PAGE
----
Despite the latest concerns, analysts at brokerage firm Wedbush Securities told Reuters the bank had received significant proceeds from selling securities and raising capital. "We do not believe that [SVB] is in a liquidity crisis," said Wedbush analyst David Chiaverini, according to Reuters.
Ratings agency Moody's downgraded the SVB's long-term local currency bank deposit.
Reuters calls out other lender's problems in the report. First Republic, based in a San Francisco, saw its shares drop 16.5% after hitting its lowest level since October 2020, becoming the second-biggest decliner in the S&P 500 index. Amidst the turmoil, here in Utah, Zion Bancorp's shares declined 11.4%.
According to TechCrunch, some venture capital firms, including some big names, are advising their portfolio companies to remove money out of Silicon Valley Bank after Becker's client call and the SVB announcement to sell $1.75 billion in shares. TechCrunch says a number of investors fear a dreaded run on the bank—suggesting that enough startups will withdraw their capital at SVB at the same time, which could thrust SVB in an upside-down situation in terms of deposits versus demand for those funds.
SVB's share price plunge didn't help the Dow either. By the end of the day, March 9, the Dow Jones Industrial Average had dropped 1.66%, 543.54 points, or 1.7%, to finish at 32,254.86, the lowest since Nov. 3, 2022, according to Dow Jones Market Data.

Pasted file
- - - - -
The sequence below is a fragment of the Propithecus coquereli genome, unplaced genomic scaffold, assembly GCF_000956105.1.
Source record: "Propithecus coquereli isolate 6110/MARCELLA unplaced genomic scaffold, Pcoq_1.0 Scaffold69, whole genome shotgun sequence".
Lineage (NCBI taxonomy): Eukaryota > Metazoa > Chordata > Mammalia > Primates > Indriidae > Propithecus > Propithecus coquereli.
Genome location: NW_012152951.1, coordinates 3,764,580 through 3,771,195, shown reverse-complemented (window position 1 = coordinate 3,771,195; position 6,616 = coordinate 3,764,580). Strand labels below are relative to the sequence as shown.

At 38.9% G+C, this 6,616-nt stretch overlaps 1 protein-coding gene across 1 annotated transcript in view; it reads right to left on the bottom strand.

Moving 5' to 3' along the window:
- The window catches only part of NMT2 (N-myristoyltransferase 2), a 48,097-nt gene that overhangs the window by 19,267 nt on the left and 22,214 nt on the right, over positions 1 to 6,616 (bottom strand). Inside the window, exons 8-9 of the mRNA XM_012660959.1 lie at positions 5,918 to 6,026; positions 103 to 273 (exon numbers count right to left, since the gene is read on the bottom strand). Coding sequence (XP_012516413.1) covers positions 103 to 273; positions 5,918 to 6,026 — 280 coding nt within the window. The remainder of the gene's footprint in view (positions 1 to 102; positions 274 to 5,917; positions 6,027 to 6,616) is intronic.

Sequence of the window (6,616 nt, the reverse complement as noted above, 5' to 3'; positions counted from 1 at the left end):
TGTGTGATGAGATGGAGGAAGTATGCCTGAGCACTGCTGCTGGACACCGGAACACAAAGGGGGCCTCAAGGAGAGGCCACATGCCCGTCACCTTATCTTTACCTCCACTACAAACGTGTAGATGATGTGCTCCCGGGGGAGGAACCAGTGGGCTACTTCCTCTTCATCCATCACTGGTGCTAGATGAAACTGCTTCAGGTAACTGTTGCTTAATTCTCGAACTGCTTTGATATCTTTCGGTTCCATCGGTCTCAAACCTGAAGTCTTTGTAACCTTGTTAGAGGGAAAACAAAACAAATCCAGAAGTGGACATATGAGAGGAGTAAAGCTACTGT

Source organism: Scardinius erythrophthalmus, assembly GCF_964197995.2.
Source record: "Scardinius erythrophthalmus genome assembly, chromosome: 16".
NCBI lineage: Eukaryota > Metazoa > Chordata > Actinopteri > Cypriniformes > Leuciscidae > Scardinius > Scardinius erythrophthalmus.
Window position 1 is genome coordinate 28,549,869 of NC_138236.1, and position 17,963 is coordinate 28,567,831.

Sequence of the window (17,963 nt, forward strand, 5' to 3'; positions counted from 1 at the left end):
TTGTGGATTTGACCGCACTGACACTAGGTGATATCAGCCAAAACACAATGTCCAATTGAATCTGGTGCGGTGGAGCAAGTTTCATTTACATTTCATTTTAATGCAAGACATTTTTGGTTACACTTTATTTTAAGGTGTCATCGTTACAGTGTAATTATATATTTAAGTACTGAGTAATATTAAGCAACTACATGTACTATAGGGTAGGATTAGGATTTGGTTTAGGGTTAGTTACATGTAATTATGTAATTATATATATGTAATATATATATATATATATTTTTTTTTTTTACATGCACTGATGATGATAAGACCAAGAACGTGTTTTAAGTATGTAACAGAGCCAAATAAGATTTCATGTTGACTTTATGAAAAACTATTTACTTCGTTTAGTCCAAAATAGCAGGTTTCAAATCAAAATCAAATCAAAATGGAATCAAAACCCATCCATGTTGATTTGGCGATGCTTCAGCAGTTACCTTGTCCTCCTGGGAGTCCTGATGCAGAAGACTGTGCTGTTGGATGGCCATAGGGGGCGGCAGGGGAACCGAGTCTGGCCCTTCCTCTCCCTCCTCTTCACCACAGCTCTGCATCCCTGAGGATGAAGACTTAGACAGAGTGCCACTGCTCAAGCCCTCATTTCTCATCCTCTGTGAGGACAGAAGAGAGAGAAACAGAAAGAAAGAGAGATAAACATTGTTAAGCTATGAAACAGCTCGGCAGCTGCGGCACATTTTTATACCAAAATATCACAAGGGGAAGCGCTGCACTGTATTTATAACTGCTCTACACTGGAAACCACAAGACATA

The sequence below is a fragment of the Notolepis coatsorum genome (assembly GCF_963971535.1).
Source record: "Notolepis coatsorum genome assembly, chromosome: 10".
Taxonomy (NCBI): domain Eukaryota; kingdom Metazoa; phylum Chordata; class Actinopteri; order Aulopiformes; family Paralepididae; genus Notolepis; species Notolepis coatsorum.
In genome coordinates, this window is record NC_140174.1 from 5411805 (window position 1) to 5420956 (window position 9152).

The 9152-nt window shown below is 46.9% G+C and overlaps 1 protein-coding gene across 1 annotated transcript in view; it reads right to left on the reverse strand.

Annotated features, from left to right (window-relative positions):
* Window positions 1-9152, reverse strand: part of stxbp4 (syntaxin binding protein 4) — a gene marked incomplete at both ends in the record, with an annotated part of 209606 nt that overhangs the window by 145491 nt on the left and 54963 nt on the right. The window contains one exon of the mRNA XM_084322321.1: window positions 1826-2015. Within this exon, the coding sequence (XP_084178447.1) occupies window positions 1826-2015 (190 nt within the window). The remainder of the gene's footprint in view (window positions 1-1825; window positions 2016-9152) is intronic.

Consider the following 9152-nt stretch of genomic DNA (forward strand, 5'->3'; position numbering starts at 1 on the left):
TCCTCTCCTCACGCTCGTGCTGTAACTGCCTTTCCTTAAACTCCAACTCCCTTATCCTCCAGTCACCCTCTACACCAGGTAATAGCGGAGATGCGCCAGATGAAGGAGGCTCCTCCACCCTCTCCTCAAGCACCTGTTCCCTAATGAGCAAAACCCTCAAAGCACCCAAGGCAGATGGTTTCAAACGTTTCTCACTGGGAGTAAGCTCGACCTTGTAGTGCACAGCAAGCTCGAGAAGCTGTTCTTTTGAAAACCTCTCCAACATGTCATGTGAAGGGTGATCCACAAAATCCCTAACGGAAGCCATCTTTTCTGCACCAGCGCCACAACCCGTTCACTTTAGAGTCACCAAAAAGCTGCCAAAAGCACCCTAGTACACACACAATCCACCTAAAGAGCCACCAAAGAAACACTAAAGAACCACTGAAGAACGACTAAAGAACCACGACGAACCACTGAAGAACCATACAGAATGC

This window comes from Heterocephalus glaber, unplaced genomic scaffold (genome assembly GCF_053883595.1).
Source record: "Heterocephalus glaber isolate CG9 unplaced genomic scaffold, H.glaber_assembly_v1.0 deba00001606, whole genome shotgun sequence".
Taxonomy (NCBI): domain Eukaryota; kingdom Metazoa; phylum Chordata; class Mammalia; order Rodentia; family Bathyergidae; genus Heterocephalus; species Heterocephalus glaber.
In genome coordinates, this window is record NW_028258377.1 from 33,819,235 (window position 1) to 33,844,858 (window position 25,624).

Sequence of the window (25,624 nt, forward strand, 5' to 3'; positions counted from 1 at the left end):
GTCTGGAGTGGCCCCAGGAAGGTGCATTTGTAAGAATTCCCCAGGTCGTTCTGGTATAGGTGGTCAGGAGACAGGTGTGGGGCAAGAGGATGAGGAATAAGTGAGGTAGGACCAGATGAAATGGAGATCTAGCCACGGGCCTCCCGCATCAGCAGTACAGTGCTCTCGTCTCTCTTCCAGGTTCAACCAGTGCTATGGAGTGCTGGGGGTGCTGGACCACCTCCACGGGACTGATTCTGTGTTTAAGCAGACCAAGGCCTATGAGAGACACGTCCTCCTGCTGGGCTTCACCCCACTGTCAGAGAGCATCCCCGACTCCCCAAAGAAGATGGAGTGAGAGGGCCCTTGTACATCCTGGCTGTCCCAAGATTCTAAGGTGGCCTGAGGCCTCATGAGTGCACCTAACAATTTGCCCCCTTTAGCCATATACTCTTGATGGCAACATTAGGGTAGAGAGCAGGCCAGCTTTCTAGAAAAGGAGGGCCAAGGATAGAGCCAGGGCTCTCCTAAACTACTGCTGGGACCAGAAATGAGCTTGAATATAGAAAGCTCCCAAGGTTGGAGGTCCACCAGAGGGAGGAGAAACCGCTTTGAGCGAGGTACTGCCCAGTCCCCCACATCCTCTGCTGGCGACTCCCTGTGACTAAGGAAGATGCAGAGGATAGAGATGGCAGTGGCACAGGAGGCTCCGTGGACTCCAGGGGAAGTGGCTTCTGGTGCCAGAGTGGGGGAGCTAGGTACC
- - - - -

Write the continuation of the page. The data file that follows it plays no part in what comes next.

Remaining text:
March 10 Update:
On March 10, 2023, the Federal Deposit Insurance Corporation (FDIC) announced that Silicon Valley Bank has been closed by the California Department of Financial Protection and Innovation, which appointed the FDIC as receiver. To protect insured depositors, the FDIC created the Deposit Insurance National Bank of Santa Clara (DINB). At the time of closing, the FDIC as receiver immediately transferred to the DINB all insured deposits of Silicon Valley Bank.
The announcement continued: "All insured depositors will have full access to their insured deposits no later than Monday morning, March 13, 2023. The FDIC will pay uninsured depositors an advance dividend within the next week. Uninsured depositors will receive a receivership certificate for the remaining amount of their uninsured funds. As the FDIC sells the assets of Silicon Valley Bank, future dividend payments may be made to uninsured depositors.
Silicon Valley Bank had 17 branches in California and Massachusetts. The main office and all branches of Silicon Valley Bank will reopen on Monday, March 13, 2023. The DINB will maintain Silicon Valley Bank’s normal business hours. Banking activities will resume no later than Monday, March 13, including on-line banking and other services. Silicon Valley Bank’s official checks will continue to clear. Under the Federal Deposit Insurance Act, the FDIC may create a DINB to ensure that customers have continued access to their insured funds.
As of December 31, 2022, Silicon Valley Bank had approximately $209.0 billion in total assets and about $175.4 billion in total deposits. At the time of closing, the amount of deposits in excess of the insurance limits was undetermined. The amount of uninsured deposits will be determined once the FDIC obtains additional information from the bank and customers."